The Drought That Led to the Death of a Whole Civilization
WHY YOU SHOULD CARE
Because drought’s a modern problem too.
Empire has its advantages. Rewind nearly 4,000 years, back to one of the very first empires ruled by the lost city of Akkad, which crisscrossed Mesopotamia with roads and a functioning postal service. The Babylonians and Assyrians would come along later, inventing geometry and numbering the stars. But for 200 years, the Akkadian empire was the only game between the Tigris and the Euphrates, stretching through parts of Syria, Lebanon, Iraq, Turkey and Iran in its conquest of the region, imperializing both trade and agricultural production.
Akkadian ruler Sargon I established his empire by running rampant over neighboring Sumerian cities around 2340 B.C. He would take on the cities’ former leaders as governors and then simply roll over them with his 5,400-strong army while unifying the empire under a religion led by his daughter. That is, until around 2150 B.C., when Sargon’s descendants lost power and the region collapsed into a patchwork of independent states.
Conventional wisdom blamed the Akkadians’ downfall on its unsustainable conquest strategy — each Akkadian king, upon inheriting the throne, had to fight off internal rebellion by conquering neighboring tribes instead, steadily depleting the empire’s resources while adding to the number of potentially hostile forces within. In his 1964 book Ancient Iraq, French scholar Georges Roux called the cycle of expansion and rebellion that toppled Akkad as “a perfect preview of the rise and fall of all subsequent Mesopotamian empires.”
Or it could have been the curse. “The Curse of Akkad,” a poem most likely penned within a century of the empire’s demise, tells the story of Sargon’s grandson, Naram-Sin, plundering the temple of a weather god and finding out the hard way why it was a bad idea. “For the first time since cities were built and founded/The great agricultural tracts produced no grain,” the poem reads. It refers to clouds that refused to rain and to people weakened by hunger. For centuries, nobody realized the poem could be historical; it belongs to a Mesopotamian tradition of stories about famous leaders that are considered semi-true at best. But in the early 1990s, archaeologist Harvey Weiss published his theory that drought and ensuing famine, as the poem said, had killed the empire, rather than military unrest — though we can’t comment on the veracity of a wind god’s rage.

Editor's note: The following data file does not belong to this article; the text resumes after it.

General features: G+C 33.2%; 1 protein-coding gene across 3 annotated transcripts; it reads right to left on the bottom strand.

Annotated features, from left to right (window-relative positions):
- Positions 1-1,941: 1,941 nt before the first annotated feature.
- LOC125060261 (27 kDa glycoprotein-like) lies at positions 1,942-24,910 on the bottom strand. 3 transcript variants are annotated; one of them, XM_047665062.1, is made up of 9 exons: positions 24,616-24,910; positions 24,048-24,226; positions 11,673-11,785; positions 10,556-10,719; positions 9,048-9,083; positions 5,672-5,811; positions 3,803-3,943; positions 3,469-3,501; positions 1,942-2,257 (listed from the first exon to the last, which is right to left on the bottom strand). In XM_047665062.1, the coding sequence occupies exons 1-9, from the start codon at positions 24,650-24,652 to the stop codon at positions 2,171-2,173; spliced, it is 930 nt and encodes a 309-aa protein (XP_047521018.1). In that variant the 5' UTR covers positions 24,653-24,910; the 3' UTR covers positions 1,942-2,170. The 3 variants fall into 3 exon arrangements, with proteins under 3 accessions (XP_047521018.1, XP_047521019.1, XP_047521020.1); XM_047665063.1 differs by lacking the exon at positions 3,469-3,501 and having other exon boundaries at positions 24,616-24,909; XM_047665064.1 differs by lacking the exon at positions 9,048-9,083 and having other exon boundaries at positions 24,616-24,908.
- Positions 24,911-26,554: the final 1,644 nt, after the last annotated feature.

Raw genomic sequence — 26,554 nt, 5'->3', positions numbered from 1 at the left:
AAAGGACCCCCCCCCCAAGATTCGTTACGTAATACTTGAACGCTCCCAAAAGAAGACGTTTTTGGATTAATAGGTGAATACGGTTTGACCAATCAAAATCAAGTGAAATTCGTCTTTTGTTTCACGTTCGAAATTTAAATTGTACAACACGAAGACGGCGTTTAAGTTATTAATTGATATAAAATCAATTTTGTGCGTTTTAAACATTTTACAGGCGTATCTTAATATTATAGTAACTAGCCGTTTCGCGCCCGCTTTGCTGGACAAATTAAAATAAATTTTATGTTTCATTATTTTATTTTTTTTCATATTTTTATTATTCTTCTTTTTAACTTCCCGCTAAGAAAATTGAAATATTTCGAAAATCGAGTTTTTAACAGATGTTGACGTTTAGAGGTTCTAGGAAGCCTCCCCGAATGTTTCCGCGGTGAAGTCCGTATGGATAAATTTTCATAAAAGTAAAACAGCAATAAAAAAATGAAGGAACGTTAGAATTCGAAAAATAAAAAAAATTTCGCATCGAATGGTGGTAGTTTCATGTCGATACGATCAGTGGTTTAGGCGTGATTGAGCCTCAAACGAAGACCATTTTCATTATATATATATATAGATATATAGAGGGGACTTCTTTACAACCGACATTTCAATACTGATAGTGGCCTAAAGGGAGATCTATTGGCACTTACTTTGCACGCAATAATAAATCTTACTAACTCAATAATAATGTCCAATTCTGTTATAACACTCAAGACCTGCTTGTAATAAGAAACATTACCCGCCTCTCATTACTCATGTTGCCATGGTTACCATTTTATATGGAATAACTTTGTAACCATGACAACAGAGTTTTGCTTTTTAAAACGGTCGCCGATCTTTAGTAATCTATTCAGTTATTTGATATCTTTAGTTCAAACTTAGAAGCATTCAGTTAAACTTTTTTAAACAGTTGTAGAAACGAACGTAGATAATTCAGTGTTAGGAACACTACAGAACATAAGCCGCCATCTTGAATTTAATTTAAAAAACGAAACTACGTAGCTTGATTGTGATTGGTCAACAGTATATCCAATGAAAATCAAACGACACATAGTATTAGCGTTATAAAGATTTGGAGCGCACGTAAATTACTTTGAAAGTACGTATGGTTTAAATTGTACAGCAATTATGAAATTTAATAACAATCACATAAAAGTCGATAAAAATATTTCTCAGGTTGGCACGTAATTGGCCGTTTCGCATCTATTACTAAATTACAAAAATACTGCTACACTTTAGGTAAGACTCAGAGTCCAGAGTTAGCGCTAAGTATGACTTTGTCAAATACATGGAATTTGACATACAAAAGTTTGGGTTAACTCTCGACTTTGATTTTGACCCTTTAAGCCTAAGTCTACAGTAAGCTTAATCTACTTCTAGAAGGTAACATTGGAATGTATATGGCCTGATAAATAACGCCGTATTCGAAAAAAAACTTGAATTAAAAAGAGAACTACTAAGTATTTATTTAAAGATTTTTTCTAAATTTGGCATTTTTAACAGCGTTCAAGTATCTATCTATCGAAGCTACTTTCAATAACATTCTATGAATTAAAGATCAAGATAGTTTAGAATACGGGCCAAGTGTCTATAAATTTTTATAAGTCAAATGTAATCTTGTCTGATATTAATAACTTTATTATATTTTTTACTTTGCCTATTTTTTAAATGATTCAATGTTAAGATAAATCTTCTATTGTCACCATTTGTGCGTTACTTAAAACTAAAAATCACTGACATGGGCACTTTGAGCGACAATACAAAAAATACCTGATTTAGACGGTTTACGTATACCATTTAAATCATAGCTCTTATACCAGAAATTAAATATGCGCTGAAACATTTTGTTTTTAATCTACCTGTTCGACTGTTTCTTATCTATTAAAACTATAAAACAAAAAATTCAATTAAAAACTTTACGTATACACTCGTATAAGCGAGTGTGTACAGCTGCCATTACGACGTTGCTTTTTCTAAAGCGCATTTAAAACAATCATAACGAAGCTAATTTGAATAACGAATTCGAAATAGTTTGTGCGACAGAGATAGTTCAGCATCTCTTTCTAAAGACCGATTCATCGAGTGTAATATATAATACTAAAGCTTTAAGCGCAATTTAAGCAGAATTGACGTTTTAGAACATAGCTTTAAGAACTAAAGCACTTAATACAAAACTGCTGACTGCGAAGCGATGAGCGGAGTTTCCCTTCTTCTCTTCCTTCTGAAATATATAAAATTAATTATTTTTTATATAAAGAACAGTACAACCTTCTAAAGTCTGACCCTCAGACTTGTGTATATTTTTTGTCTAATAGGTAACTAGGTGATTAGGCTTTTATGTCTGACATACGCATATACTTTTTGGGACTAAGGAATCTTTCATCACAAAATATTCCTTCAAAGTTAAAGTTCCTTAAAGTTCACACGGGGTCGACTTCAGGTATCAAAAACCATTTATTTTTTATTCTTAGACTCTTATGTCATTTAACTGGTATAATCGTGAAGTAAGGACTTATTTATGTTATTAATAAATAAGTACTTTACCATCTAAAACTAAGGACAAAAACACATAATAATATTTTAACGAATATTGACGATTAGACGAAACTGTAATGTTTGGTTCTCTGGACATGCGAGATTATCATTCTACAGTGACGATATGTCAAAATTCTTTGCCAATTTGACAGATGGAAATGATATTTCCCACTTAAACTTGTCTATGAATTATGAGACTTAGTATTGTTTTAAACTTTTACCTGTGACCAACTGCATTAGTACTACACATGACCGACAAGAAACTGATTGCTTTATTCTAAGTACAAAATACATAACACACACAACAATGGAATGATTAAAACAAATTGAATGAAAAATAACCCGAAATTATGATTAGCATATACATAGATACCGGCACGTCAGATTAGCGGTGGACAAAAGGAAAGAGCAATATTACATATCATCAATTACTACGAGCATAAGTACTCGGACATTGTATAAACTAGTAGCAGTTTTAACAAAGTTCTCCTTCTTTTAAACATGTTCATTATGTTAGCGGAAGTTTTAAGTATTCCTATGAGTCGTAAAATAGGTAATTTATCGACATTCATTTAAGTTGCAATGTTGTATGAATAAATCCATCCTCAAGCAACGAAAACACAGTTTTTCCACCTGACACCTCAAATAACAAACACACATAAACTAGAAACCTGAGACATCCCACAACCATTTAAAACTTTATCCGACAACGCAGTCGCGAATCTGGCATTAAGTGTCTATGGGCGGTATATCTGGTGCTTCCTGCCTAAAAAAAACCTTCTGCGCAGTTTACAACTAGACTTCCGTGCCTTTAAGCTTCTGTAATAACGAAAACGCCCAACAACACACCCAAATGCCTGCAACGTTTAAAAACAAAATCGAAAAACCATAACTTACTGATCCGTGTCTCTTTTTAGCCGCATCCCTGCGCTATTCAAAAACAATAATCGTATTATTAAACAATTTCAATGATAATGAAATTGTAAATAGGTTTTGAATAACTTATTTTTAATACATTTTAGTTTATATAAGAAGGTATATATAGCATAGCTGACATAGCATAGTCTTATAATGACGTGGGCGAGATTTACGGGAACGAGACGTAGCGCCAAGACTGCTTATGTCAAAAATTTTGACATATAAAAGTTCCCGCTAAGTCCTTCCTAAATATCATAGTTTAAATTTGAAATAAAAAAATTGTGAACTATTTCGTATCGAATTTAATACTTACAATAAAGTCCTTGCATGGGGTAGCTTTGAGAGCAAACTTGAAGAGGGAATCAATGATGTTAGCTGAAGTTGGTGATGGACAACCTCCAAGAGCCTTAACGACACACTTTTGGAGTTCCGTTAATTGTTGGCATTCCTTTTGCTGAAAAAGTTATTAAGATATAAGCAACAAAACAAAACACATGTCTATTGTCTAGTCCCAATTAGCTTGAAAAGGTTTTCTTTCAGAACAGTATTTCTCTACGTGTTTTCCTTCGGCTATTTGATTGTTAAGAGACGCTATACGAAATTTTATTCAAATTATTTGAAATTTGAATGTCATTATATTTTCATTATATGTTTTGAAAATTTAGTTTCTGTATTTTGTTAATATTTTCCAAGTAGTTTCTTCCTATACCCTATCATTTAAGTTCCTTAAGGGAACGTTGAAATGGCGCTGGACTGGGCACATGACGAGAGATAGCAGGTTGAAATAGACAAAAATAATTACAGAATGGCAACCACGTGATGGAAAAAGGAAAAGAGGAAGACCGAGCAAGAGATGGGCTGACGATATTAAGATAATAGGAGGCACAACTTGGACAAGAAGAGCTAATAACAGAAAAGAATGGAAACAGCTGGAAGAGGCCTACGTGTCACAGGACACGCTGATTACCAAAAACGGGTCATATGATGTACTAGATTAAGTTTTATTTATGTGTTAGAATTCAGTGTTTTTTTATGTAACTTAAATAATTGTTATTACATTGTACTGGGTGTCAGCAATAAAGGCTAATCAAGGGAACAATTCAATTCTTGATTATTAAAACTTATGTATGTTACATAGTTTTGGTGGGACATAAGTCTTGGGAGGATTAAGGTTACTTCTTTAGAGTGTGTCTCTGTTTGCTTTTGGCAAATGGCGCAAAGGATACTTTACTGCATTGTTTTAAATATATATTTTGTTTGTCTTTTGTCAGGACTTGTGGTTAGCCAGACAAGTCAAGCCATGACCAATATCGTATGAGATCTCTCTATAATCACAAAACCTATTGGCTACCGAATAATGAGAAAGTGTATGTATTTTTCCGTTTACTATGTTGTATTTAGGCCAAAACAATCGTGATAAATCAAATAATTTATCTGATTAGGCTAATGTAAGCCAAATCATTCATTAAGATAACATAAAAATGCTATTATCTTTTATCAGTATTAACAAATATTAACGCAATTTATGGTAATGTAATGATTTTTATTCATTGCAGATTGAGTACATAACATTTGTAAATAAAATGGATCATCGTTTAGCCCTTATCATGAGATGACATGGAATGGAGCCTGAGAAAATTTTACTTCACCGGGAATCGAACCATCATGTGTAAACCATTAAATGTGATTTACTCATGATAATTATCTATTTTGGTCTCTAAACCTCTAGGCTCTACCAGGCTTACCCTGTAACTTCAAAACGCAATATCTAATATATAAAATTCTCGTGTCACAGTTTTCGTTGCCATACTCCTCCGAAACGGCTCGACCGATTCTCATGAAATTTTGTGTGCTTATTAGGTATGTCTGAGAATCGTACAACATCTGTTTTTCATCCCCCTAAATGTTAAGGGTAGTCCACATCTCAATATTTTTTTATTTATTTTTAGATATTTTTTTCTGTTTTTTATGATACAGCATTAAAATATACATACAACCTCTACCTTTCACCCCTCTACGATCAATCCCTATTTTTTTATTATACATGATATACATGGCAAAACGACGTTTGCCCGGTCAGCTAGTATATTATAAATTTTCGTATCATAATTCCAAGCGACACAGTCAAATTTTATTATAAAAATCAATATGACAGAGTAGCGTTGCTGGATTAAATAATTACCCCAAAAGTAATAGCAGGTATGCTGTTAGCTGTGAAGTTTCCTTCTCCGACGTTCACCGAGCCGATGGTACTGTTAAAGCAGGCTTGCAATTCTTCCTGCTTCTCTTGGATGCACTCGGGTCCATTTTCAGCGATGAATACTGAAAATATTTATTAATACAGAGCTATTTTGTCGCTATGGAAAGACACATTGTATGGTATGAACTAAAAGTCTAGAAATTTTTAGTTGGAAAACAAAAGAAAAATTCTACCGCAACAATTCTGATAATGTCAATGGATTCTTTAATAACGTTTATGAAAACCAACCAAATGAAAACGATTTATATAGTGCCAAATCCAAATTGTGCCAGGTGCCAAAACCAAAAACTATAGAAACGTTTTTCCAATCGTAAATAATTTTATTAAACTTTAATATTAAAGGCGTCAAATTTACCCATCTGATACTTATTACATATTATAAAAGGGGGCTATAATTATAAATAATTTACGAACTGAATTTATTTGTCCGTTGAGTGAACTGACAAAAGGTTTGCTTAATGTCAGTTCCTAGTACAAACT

Mesopotamia’s first unifying empire, as it turns out, may have been undone by climate change. “Since 3000 B.C., all rise and demise of major empires and dynasties in the Mesopotamia and Iranian Plateau coincides with [an] abrupt shift in climate conditions,” says Orash Sharifi, lead author of a recent study on sediment cores in modern-day Iran. The climate shifts caused drought and famine, which has brought down empires throughout history, including the Akkadian — roads, postal service and all. Its main city, Agade, is lost to history — nobody even knows whether it was on the Tigris or Euphrates River.
We’re not talking man-made climate change. While the Akkadians had roads, there were certainly no diesel-belching trucks, and industrialization wasn’t exactly around the corner. But droughts, whether caused by humans or vagaries of the season, did topple once-secure civilizations. The Akkadians aren’t alone: Several studies have found that severe droughts coincided with the fall of various Mayan civilizations, and many paleoclimatologists believe a dry spell ushered in the decline of ancient Egypt’s Old Kingdom.
Sharifi’s data doesn’t come out of the blue. Academics studying local soils since the 1970s have indicated that Mesopotamian drought coincided with the empire’s collapse — citing “The Curse of Akkad” as a guide, backed up by scientific data. Studies of Akkadian-era Syrian trade have found that society shifted shortly thereafter; as empire-wide trade fell into disarray, big agriculture stopped functioning and people relied more on local trade while contending with food shortages.
But Sharifi’s research provides a more comprehensive picture of the region’s past climate than ever before by analyzing organic compounds in the sediment to determine climate conditions. They just happen to match up with the long-presumed dates in which empires fell apart. Perhaps the drought made conquest and internal rebellion more likely, or perhaps it strained loyalties to a dynasty of kings who seemed unable to provide for their massive empire. So no matter how big your army, it might not save you if you anger the weather gods.